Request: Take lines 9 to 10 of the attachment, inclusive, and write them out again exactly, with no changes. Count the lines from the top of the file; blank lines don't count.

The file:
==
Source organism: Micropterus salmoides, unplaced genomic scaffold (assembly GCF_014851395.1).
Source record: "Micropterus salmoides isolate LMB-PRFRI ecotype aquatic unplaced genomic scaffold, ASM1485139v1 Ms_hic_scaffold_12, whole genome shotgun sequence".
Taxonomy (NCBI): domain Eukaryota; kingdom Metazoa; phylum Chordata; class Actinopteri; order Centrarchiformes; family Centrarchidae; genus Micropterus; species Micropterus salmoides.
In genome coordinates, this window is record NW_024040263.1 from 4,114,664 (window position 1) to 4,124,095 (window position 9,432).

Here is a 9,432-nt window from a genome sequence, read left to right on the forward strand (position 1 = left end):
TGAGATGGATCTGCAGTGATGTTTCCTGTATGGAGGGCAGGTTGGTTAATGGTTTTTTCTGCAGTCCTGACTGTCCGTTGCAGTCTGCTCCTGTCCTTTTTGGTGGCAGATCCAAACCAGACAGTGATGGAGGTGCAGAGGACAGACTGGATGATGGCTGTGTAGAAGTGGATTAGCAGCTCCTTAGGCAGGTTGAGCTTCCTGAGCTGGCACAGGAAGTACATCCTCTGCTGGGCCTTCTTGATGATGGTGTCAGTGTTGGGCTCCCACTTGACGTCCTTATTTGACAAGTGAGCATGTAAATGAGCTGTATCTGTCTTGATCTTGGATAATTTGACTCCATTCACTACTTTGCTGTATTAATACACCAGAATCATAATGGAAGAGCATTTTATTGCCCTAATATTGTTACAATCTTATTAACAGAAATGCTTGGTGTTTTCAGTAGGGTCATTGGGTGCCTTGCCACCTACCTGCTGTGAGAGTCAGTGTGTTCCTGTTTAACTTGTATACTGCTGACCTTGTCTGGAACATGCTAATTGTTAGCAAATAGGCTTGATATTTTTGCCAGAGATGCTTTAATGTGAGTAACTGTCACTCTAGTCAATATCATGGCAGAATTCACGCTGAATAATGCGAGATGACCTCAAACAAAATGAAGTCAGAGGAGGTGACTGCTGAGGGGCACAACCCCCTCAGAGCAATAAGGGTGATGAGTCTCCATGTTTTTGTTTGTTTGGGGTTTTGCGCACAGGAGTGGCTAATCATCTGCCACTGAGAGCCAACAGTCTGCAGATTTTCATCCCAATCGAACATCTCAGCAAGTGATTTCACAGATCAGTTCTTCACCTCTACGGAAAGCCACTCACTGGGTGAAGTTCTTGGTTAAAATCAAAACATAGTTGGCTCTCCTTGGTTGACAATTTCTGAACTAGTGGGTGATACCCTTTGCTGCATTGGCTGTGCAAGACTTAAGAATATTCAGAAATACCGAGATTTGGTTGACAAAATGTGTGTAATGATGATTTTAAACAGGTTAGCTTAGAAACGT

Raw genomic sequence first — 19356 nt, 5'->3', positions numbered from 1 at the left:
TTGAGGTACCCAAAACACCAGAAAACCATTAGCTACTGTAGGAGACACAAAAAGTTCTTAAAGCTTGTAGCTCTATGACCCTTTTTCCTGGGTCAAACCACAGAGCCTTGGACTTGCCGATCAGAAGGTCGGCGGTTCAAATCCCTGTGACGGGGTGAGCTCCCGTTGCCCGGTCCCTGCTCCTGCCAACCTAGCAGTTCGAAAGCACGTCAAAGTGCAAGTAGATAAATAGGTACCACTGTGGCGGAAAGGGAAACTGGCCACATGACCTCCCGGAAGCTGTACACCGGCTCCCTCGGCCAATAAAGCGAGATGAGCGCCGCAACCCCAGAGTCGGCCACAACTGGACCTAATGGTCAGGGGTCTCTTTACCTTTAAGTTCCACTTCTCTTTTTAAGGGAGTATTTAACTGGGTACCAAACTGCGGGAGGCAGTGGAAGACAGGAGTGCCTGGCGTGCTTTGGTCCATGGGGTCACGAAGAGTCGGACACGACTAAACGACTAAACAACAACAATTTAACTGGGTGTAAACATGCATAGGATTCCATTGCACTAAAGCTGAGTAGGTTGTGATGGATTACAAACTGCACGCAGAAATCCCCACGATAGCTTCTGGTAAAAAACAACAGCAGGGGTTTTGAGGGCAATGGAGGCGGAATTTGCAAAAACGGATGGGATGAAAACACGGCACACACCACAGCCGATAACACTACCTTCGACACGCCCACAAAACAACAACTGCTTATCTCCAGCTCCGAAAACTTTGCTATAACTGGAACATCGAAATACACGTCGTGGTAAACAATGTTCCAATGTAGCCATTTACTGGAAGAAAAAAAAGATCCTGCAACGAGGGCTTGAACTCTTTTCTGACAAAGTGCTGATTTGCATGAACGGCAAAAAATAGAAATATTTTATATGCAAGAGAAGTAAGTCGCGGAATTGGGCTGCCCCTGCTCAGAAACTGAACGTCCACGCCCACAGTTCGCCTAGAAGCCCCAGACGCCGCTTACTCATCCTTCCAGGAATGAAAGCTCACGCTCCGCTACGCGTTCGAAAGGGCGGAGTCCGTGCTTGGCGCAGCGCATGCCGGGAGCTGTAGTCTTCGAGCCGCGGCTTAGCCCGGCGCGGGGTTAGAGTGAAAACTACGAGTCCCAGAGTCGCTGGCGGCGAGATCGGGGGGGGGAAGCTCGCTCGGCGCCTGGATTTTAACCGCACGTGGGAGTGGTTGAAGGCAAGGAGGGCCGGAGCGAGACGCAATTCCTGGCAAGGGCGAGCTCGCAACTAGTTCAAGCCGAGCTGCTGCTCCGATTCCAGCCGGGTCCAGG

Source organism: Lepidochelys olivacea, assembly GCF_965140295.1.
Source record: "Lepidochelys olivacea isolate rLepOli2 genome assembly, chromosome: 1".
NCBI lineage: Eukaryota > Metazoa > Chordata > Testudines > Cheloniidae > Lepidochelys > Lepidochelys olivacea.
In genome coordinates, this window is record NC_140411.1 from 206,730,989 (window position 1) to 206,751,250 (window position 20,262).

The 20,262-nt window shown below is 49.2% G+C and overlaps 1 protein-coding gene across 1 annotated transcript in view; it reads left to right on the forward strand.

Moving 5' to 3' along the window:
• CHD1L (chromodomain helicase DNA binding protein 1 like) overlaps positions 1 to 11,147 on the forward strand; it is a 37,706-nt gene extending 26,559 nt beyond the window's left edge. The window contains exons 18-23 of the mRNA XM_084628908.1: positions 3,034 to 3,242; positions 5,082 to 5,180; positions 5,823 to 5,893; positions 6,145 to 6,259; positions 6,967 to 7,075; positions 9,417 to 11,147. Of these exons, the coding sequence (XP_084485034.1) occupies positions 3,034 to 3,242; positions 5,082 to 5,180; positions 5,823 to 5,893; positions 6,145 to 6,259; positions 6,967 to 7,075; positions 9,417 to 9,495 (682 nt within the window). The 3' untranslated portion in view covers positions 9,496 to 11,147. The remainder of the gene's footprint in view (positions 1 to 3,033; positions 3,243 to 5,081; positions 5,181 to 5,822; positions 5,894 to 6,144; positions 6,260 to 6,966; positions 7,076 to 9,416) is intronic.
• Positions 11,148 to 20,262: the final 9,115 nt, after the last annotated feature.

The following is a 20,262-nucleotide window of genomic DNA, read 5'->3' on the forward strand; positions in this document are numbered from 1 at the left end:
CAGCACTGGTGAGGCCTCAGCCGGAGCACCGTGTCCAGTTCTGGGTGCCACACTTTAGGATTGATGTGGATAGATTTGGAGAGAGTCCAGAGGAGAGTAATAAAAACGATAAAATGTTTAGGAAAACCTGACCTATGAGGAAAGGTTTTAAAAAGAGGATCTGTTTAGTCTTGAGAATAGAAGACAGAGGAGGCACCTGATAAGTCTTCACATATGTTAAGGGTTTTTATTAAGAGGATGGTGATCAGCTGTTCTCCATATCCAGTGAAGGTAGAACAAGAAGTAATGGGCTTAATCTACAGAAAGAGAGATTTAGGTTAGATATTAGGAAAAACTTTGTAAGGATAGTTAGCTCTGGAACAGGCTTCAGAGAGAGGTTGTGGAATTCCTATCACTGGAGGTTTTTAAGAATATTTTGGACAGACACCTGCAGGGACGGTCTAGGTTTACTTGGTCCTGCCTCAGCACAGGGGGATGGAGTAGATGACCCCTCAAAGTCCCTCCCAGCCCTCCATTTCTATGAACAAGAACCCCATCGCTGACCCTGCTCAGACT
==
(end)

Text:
Source organism: Lepidochelys olivacea, assembly GCF_965140295.1.
Source record: "Lepidochelys olivacea isolate rLepOli2 genome assembly, chromosome: 1".